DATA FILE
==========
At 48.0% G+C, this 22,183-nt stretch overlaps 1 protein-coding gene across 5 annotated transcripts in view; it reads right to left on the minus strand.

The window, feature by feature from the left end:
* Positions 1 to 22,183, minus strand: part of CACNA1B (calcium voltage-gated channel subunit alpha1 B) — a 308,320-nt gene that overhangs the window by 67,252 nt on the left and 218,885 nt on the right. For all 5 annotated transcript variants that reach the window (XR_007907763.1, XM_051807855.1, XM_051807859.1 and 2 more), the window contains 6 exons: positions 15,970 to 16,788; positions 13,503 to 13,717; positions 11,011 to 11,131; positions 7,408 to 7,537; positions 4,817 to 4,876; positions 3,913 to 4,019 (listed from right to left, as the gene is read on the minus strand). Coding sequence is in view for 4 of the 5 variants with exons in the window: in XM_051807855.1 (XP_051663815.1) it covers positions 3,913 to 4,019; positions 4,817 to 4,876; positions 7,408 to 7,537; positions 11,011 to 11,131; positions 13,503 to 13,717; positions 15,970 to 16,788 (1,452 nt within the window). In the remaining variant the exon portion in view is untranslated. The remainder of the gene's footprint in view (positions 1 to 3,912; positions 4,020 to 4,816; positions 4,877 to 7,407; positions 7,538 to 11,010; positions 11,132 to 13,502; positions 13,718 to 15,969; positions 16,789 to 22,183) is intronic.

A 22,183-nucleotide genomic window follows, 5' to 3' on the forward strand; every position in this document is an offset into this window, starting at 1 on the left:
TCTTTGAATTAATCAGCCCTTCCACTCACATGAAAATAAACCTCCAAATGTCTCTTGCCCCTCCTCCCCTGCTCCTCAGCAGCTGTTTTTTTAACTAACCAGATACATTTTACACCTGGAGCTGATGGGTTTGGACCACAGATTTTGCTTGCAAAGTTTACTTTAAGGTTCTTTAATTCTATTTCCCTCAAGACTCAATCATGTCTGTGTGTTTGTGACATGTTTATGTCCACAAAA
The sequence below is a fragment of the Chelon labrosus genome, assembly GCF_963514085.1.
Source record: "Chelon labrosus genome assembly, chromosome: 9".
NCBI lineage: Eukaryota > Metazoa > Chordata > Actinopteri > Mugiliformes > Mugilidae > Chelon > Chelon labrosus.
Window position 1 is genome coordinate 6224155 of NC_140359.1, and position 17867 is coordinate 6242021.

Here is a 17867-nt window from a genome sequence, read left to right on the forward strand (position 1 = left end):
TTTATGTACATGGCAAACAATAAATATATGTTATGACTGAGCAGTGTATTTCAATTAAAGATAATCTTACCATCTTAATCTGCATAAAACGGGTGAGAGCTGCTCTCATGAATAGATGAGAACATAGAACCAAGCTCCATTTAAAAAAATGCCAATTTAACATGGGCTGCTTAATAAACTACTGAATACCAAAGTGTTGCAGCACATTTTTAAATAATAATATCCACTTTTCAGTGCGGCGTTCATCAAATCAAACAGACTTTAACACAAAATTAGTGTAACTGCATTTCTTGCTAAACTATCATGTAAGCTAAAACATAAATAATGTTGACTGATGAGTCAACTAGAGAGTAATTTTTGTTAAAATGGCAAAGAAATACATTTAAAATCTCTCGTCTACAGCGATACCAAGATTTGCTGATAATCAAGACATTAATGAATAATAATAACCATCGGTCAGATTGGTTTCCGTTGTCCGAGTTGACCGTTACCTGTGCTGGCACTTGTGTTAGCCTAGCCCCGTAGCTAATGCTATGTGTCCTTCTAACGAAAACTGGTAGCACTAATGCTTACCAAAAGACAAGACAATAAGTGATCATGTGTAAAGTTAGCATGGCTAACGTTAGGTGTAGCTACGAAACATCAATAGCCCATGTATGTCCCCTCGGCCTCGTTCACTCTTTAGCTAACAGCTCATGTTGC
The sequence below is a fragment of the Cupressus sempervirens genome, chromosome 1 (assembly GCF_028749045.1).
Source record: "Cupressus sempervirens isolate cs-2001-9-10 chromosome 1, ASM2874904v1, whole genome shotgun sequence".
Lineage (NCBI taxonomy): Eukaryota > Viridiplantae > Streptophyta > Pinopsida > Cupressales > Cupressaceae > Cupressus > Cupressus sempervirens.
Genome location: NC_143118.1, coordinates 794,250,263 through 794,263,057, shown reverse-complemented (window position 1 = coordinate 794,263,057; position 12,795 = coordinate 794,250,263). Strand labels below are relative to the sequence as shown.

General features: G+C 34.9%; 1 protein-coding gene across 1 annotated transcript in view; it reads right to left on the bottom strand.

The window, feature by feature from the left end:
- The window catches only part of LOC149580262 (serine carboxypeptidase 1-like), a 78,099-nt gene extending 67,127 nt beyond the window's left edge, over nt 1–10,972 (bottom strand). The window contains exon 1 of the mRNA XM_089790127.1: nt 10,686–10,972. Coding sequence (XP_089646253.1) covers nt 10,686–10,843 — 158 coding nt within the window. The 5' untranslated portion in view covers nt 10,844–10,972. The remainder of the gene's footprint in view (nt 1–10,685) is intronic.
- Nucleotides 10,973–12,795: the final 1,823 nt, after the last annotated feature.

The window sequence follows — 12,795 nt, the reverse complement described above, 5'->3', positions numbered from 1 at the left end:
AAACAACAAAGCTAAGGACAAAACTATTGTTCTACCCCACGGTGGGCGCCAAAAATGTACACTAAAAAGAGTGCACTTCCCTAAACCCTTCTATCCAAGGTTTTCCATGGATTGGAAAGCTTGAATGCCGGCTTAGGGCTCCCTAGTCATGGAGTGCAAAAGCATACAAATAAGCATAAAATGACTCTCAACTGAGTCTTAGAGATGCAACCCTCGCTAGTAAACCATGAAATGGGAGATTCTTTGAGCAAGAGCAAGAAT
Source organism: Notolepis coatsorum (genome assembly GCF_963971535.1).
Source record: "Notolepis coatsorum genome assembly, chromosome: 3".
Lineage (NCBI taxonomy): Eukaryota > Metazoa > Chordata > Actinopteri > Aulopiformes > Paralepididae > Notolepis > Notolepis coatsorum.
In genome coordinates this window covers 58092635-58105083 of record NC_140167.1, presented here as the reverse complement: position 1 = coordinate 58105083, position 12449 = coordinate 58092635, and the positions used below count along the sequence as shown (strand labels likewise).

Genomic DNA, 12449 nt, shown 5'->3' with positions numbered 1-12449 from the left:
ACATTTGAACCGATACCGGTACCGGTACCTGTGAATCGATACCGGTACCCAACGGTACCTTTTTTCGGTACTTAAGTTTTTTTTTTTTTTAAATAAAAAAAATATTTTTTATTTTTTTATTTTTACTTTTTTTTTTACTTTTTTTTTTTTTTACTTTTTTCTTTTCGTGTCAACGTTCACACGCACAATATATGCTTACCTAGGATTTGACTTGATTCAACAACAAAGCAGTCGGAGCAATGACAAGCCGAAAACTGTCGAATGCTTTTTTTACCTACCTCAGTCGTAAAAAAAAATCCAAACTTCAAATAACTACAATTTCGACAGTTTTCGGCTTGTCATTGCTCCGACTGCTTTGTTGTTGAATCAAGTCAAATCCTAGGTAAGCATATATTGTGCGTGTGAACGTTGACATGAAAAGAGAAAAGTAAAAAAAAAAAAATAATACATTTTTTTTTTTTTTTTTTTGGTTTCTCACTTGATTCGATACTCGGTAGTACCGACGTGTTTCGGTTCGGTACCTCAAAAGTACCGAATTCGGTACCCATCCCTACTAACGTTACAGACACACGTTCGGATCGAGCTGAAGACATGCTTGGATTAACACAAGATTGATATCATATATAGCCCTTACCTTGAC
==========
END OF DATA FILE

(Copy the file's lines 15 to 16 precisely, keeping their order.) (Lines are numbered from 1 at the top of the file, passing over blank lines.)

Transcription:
Genome location: NC_143118.1, coordinates 794,250,263 through 794,263,057, shown reverse-complemented (window position 1 = coordinate 794,263,057; position 12,795 = coordinate 794,250,263). Strand labels below are relative to the sequence as shown.

General features: G+C 34.9%; 1 protein-coding gene across 1 annotated transcript in view; it reads right to left on the bottom strand.